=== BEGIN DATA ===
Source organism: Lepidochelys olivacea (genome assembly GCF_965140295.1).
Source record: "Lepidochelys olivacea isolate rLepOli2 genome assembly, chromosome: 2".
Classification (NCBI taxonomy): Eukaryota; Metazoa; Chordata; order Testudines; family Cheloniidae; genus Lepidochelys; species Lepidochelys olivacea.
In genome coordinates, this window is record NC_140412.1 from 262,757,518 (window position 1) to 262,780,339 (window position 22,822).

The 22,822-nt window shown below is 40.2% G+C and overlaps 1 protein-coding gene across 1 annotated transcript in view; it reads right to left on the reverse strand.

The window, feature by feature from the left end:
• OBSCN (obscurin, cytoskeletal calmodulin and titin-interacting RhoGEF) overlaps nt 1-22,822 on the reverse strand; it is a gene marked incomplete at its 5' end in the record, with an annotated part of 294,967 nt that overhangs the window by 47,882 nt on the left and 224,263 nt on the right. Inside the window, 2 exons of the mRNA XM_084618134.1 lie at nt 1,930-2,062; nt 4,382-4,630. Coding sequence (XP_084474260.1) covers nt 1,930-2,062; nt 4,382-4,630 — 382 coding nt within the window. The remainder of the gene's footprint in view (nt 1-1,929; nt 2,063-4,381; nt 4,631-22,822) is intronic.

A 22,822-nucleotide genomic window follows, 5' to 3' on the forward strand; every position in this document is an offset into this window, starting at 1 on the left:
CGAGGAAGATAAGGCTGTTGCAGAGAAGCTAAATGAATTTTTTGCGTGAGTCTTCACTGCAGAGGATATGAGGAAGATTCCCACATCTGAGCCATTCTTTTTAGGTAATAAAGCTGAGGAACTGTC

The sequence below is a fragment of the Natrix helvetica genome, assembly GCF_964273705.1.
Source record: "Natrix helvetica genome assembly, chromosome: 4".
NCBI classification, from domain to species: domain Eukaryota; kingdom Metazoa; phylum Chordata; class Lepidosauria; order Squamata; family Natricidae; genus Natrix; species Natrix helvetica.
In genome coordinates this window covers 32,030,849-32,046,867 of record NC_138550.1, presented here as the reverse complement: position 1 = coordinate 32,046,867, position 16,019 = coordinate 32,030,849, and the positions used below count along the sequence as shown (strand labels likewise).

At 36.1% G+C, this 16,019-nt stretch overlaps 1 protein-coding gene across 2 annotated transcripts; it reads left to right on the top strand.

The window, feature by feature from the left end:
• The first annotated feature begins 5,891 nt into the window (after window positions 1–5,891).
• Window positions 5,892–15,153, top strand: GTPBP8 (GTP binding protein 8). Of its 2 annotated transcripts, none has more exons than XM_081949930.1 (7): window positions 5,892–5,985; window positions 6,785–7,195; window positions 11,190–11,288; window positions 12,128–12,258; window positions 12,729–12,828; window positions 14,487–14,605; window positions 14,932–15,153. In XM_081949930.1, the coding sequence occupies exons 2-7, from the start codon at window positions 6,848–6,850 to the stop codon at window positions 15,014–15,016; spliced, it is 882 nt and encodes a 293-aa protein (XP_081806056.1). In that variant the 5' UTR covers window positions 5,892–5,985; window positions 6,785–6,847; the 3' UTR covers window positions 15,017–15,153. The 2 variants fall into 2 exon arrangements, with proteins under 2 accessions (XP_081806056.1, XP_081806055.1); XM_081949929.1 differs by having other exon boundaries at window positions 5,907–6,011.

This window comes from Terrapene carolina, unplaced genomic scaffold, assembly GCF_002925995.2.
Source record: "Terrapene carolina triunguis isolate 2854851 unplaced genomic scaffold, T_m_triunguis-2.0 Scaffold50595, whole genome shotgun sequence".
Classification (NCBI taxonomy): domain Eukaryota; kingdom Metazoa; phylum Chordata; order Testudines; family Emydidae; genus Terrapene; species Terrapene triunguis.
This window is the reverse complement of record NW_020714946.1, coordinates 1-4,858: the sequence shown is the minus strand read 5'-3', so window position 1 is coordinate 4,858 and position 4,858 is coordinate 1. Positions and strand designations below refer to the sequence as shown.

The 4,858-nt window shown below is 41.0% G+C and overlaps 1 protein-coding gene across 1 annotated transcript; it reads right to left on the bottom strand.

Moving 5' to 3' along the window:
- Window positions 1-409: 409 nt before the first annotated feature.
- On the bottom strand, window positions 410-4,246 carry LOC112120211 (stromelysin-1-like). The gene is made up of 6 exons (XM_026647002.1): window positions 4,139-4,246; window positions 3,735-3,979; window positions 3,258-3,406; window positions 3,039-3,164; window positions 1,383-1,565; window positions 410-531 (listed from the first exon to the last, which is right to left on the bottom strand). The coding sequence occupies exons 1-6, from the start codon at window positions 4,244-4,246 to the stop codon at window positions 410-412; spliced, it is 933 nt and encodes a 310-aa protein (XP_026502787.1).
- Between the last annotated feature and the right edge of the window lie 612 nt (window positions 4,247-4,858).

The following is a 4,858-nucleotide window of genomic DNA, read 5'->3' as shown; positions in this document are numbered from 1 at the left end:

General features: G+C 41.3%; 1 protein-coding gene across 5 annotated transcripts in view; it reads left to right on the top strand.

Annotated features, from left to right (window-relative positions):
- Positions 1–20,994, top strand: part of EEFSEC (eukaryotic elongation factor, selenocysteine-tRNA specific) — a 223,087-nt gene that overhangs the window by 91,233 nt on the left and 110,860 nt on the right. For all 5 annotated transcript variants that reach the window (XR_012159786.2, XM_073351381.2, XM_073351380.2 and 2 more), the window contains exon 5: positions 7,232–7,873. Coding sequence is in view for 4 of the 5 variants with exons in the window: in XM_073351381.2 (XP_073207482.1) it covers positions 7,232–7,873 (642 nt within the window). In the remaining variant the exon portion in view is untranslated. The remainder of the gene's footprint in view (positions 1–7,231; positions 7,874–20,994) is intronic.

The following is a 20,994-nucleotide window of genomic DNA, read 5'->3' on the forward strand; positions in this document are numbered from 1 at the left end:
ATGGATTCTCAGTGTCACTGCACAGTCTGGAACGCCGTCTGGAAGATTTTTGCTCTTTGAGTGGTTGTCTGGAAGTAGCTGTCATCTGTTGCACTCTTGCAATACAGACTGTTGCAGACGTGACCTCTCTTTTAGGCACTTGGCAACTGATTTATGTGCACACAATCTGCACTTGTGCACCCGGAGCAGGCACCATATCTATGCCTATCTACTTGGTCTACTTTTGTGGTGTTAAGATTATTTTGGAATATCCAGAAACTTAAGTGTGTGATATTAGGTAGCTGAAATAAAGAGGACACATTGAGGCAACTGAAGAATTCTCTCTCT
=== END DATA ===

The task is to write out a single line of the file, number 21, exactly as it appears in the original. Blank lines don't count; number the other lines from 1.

This window is the reverse complement of record NW_020714946.1, coordinates 1-4,858: the sequence shown is the minus strand read 5'-3', so window position 1 is coordinate 4,858 and position 4,858 is coordinate 1. Positions and strand designations below refer to the sequence as shown.